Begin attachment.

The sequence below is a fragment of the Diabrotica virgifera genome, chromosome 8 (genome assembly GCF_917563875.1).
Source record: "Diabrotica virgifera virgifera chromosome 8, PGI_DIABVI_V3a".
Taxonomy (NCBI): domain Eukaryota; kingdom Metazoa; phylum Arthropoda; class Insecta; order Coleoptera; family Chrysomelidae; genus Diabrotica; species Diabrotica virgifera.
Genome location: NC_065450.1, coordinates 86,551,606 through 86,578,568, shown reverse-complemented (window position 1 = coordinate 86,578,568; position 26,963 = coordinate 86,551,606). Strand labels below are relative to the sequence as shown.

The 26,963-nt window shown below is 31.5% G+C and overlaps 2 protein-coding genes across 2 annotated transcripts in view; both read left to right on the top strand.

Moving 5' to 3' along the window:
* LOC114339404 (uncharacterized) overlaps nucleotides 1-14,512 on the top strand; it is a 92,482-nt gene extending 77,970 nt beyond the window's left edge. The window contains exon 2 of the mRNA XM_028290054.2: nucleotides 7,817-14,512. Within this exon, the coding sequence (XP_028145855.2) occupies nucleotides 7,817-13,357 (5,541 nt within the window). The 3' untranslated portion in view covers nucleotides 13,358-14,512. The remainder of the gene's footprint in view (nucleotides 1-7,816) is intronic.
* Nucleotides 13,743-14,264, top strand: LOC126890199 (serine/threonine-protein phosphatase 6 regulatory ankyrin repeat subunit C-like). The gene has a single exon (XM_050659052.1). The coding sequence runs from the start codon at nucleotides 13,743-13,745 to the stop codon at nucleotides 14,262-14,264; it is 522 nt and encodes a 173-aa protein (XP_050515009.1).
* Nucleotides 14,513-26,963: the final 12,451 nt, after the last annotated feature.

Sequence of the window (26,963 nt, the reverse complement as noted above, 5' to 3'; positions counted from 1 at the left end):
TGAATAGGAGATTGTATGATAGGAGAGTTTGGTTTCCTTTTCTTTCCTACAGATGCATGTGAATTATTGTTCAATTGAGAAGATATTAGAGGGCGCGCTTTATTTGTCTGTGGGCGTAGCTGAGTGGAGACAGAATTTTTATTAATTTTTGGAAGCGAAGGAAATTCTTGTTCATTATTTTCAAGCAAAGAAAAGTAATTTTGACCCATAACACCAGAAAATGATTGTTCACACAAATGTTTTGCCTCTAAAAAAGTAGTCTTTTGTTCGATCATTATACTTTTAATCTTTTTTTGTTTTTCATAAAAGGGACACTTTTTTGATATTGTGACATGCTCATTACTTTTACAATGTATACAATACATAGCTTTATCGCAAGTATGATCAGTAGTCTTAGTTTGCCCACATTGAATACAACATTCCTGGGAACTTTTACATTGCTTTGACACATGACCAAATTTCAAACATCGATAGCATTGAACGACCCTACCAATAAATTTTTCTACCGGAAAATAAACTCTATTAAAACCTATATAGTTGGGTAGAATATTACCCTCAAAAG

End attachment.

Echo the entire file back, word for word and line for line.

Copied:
The sequence below is a fragment of the Diabrotica virgifera genome, chromosome 8 (genome assembly GCF_917563875.1).
Source record: "Diabrotica virgifera virgifera chromosome 8, PGI_DIABVI_V3a".
Taxonomy (NCBI): domain Eukaryota; kingdom Metazoa; phylum Arthropoda; class Insecta; order Coleoptera; family Chrysomelidae; genus Diabrotica; species Diabrotica virgifera.
Genome location: NC_065450.1, coordinates 86,551,606 through 86,578,568, shown reverse-complemented (window position 1 = coordinate 86,578,568; position 26,963 = coordinate 86,551,606). Strand labels below are relative to the sequence as shown.

The 26,963-nt window shown below is 31.5% G+C and overlaps 2 protein-coding genes across 2 annotated transcripts in view; both read left to right on the top strand.

Moving 5' to 3' along the window:
* LOC114339404 (uncharacterized) overlaps nucleotides 1-14,512 on the top strand; it is a 92,482-nt gene extending 77,970 nt beyond the window's left edge. The window contains exon 2 of the mRNA XM_028290054.2: nucleotides 7,817-14,512. Within this exon, the coding sequence (XP_028145855.2) occupies nucleotides 7,817-13,357 (5,541 nt within the window). The 3' untranslated portion in view covers nucleotides 13,358-14,512. The remainder of the gene's footprint in view (nucleotides 1-7,816) is intronic.
* Nucleotides 13,743-14,264, top strand: LOC126890199 (serine/threonine-protein phosphatase 6 regulatory ankyrin repeat subunit C-like). The gene has a single exon (XM_050659052.1). The coding sequence runs from the start codon at nucleotides 13,743-13,745 to the stop codon at nucleotides 14,262-14,264; it is 522 nt and encodes a 173-aa protein (XP_050515009.1).
* Nucleotides 14,513-26,963: the final 12,451 nt, after the last annotated feature.

Sequence of the window (26,963 nt, the reverse complement as noted above, 5' to 3'; positions counted from 1 at the left end):
TGAATAGGAGATTGTATGATAGGAGAGTTTGGTTTCCTTTTCTTTCCTACAGATGCATGTGAATTATTGTTCAATTGAGAAGATATTAGAGGGCGCGCTTTATTTGTCTGTGGGCGTAGCTGAGTGGAGACAGAATTTTTATTAATTTTTGGAAGCGAAGGAAATTCTTGTTCATTATTTTCAAGCAAAGAAAAGTAATTTTGACCCATAACACCAGAAAATGATTGTTCACACAAATGTTTTGCCTCTAAAAAAGTAGTCTTTTGTTCGATCATTATACTTTTAATCTTTTTTTGTTTTTCATAAAAGGGACACTTTTTTGATATTGTGACATGCTCATTACTTTTACAATGTATACAATACATAGCTTTATCGCAAGTATGATCAGTAGTCTTAGTTTGCCCACATTGAATACAACATTCCTGGGAACTTTTACATTGCTTTGACACATGACCAAATTTCAAACATCGATAGCATTGAACGACCCTACCAATAAATTTTTCTACCGGAAAATAAACTCTATTAAAACCTATATAGTTGGGTAGAATATTACCCTCAAAAG